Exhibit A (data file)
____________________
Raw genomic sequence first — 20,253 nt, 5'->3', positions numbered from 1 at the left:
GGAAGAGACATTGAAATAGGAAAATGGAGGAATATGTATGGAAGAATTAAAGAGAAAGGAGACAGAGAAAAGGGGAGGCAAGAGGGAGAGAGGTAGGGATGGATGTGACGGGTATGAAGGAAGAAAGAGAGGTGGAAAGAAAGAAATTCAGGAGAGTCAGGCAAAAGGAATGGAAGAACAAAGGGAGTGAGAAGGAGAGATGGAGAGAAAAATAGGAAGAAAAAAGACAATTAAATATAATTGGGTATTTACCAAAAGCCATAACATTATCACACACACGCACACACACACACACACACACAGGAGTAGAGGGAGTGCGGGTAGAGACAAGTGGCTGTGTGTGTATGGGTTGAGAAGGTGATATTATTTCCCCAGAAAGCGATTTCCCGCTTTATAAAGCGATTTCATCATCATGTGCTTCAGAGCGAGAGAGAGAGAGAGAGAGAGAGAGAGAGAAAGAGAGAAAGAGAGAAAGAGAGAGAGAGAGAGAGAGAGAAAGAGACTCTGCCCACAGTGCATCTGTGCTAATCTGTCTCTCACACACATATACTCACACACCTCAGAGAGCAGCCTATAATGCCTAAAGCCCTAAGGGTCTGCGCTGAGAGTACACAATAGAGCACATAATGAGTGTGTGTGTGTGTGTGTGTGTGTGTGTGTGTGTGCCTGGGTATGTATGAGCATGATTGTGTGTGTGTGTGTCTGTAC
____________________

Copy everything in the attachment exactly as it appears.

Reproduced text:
Raw genomic sequence first — 20,253 nt, 5'->3', positions numbered from 1 at the left:
GGAAGAGACATTGAAATAGGAAAATGGAGGAATATGTATGGAAGAATTAAAGAGAAAGGAGACAGAGAAAAGGGGAGGCAAGAGGGAGAGAGGTAGGGATGGATGTGACGGGTATGAAGGAAGAAAGAGAGGTGGAAAGAAAGAAATTCAGGAGAGTCAGGCAAAAGGAATGGAAGAACAAAGGGAGTGAGAAGGAGAGATGGAGAGAAAAATAGGAAGAAAAAAGACAATTAAATATAATTGGGTATTTACCAAAAGCCATAACATTATCACACACACGCACACACACACACACACACACAGGAGTAGAGGGAGTGCGGGTAGAGACAAGTGGCTGTGTGTGTATGGGTTGAGAAGGTGATATTATTTCCCCAGAAAGCGATTTCCCGCTTTATAAAGCGATTTCATCATCATGTGCTTCAGAGCGAGAGAGAGAGAGAGAGAGAGAGAGAGAGAAAGAGAGAAAGAGAGAAAGAGAGAGAGAGAGAGAGAGAGAAAGAGACTCTGCCCACAGTGCATCTGTGCTAATCTGTCTCTCACACACATATACTCACACACCTCAGAGAGCAGCCTATAATGCCTAAAGCCCTAAGGGTCTGCGCTGAGAGTACACAATAGAGCACATAATGAGTGTGTGTGTGTGTGTGTGTGTGTGTGTGTGTGTGCCTGGGTATGTATGAGCATGATTGTGTGTGTGTGTGTCTGTAC